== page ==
As you probably heard, last week at the ALA Annual Conference, 3M announced the launch of its new Cloud Library e-Book Lending Service. This new service is a comprehensive platform that offers a broad range of options for libraries looking to lend e-books and even e-readers to patrons.
Before the announcement, our own Tom Peters conducted an interview with 3M's Tom Mercer, the product development manager for the Cloud Library Project. The interview, conducted via Adobe connect, is available for viewing here: http://connectpro98649235.adobeconnect.com/p7jk6ftrwt6/ .
Submitted by Kate Sheehan on July 5, 2011 - 8:19am
I have long been a fan of NPR’s On The Media. It’s interesting to me both as a citizen who tries for a varied media diet and as a librarian. The show frequently touches on how we consume, process, and access information. Just before ALA, they did a politics-focused piece about the echo chamber that could just as easily apply to answering reference questions, looking for ideas in librarianship, or making decisions about purchasing technology for your library. Read More »
Submitted by Patrick Hogan on June 30, 2011 - 3:50pm
Our friends at WebJunction will host the free webinar Finding a Legal Comfort Zone on the Web with Eli Neiburger and Barbara Jones, on Wednesday, July 27, 2011 at 2 p.m. Eastern.
Neiburger and Jones are contributing writers to our December Library Technology Report Privacy and the Freedom of Information in 21st-Century Libraries (vol. 46 / no. 8). The report presents analysis from the library community's intellectual freedom leaders alongside articles from a few of its most active technology advocates. "We hope to open up lines of communication," writes Angela Maycock in the Introduction, "to invite one another into our separate spheres, and to ensure that our thinking and our conclusions are better informed by the insights of one another." Pairing the ALA's Office for Intellectual Freedom's Jones with the provocative Neiburger, the webinar promises to accomplish that along with simulating conversation in the chat window. Read More »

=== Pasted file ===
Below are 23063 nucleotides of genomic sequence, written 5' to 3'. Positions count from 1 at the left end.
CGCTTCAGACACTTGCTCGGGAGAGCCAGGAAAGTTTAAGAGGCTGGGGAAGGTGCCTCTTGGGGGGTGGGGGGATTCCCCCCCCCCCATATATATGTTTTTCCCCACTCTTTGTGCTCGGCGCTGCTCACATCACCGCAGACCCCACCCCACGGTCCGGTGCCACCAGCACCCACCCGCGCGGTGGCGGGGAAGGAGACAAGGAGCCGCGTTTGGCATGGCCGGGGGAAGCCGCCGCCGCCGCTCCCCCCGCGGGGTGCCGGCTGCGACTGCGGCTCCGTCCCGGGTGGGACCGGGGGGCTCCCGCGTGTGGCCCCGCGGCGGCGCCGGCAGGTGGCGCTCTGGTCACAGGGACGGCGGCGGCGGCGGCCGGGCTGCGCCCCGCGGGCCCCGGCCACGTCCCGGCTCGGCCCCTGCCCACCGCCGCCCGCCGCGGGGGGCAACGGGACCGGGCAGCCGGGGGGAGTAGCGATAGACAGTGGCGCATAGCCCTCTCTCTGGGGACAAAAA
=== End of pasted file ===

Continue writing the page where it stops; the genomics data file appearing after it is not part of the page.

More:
Submitted by Daniel A. Freeman on June 21, 2011 - 8:46am
We're happy to announce that we'll be wrapping up ALA Annual 2011 with an exciting ALA TechSource Webinar! Don't miss this free event--our panel of experts will discuss what they learned and what stood out at Annual Conference. From ebooks to tablets to RFID and library systems, you'll get insightful perspective on the technology buzz in New Orleans!
You can register for this event, which takes place on Friday, July 8th, 2011 at 3:00pm Eastern/2:00 Central/1:00 Mountain/Noon Pacific and lasts 90 minutes, here: https://alapublishing.webex.com/alapublishing/onstage/g.php?p=23&t=m. Read More »
Submitted by Jason Griffey on June 20, 2011 - 8:40am
Almost exactly 6 months ago, I wrote up my first impressions of the Google CR-48 Chromebook, the first dedicated hardware device to use the Google Chrome operating system. In the intervening time there have been tons of software upgrades to ChromeOS, and true to their word Google launched the first commercially available Chromebooks in cooperation with Samsung and Acer.
Last week I received a tweet asking me what I thought:
So it seemed worth revisiting, especially as I think one part of the Chromebook is particularly interesting for libraries. I’ll get to that in a second. Read More »